WallymanParticipantApril 17, 2017 at 6:51 pmPost count: 887
For interior river fishing, if I don’t know the river well, bring a tote of jigs ranging from 1/16th-1/4 oz. Bring a couples packs of your favorite plastics, and go to town. Traditionally, I find that the more natural colors work best on clear rivers. Ringworms, flukes, twisters, all will service you well. Also, don’t overlook buck tails or hair jigs. I love throwing them as well, especially in clearer rivers. Find the jig that doesn’t hang up when working it back in. Traditionally, if I need more then a 1/4oz, the conditions aren’t right to pitch jigs to. Just my experience. Good luck! As far as structure, btw, always look for current breaks that have water in them. Fish will be in there. StevebryanParticipantApril 18, 2017 at 2:21 amPost count: 937
Would I be totally crazy to try and throw some sort of crank bait?e.fork-walleyeParticipantApril 18, 2017 at 12:17 pmPost count: 171
I don’t think that’s crazy. Personally, I rarely use them only because I prefer live bait. I’m sure others on here will know more about throwing cranks. It seems like the people I know that use them are usually using them in the fall.delmutsParticipantApril 18, 2017 at 12:44 pmPost count: 525
Sure you can throw cranks, but remember you will loose them too! Some times that is all they will hit. One thing you can do to help not loose as many jigs; is every cast count the lure down. You want to be close to the bottom, but not snag. So cast to a spot, count the jig down( one thousand one, two) and bring back in. If you didn’t touch anything, then repeat the cast and let it go deeper by 1 or 2 counts. When you just start ticking things, you know you are the right depth. Each area will be different, so there is a learning curve. Bites can be anything from a light tick, extra weight, or they can thump it! Learn to tell the difference between bumping some thing or a bite. Have FUN, but be patient!e.fork-walleyeParticipantApril 18, 2017 at 1:51 pmPost count: 171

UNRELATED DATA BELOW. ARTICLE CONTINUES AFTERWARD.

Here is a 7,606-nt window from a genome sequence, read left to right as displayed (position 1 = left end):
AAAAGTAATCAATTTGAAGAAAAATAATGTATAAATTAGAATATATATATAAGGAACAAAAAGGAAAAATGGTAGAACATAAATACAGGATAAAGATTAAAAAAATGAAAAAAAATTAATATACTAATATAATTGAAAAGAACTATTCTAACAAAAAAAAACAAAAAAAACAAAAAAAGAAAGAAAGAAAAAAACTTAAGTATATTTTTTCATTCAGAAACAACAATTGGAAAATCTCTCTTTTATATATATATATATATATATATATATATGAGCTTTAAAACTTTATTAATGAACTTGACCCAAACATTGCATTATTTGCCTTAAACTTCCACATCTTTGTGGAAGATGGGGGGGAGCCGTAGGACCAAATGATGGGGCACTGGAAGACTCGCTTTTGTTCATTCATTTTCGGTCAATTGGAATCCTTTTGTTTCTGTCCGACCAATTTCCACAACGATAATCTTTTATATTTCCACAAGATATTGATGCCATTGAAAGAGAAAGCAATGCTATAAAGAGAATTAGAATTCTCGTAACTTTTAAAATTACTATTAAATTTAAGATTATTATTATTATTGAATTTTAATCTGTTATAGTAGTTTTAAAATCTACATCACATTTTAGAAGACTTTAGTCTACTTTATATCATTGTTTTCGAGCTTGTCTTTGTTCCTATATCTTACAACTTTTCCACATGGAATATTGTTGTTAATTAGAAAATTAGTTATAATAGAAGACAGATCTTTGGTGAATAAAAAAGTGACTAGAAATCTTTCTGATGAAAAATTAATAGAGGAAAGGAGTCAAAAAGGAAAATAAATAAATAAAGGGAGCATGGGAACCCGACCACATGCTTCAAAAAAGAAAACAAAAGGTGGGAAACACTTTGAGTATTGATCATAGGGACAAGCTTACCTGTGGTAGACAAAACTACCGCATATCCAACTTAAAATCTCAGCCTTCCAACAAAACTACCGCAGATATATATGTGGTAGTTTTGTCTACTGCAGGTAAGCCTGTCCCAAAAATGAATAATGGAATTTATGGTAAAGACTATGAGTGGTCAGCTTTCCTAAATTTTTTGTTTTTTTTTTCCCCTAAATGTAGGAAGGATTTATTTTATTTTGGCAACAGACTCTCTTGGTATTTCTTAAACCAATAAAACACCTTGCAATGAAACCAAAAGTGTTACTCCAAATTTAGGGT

When throwing cranks do you use a steady retrieve or stop and go or is there a different way you bring it back? I’m out of my element when I start throwing them and only use them as a last resort because I don’t feel I know how to work them back.gus5923ParticipantApril 18, 2017 at 1:56 pmPost count: 3
Sometimes its a slow steady retrieve that gets a bite, sometimes a pause will trigger the bite. Play around until you find out whats effective that day, and it will probably be something different the next day. I think the retrieve rate is a lot more important than color, so if you go with a buddy you can experiment and figure out whats working. Good Luck!e.fork-walleyeParticipantApril 18, 2017 at 2:06 pmPost count: 171
Thank you, I will give it a try!eyeParticipantApril 18, 2017 at 3:42 pmPost count: 123
Quote by: mskursh
it will lead to loads of frustration but ultimately the payoff can be huge. just keep at it. start heavy and go lighter until you are just barely ticking the bottom. mess with speeds. if you can find an eddy with 3-4+ feet of water, you should be golden. but it may take 10 color changes to find something they want.
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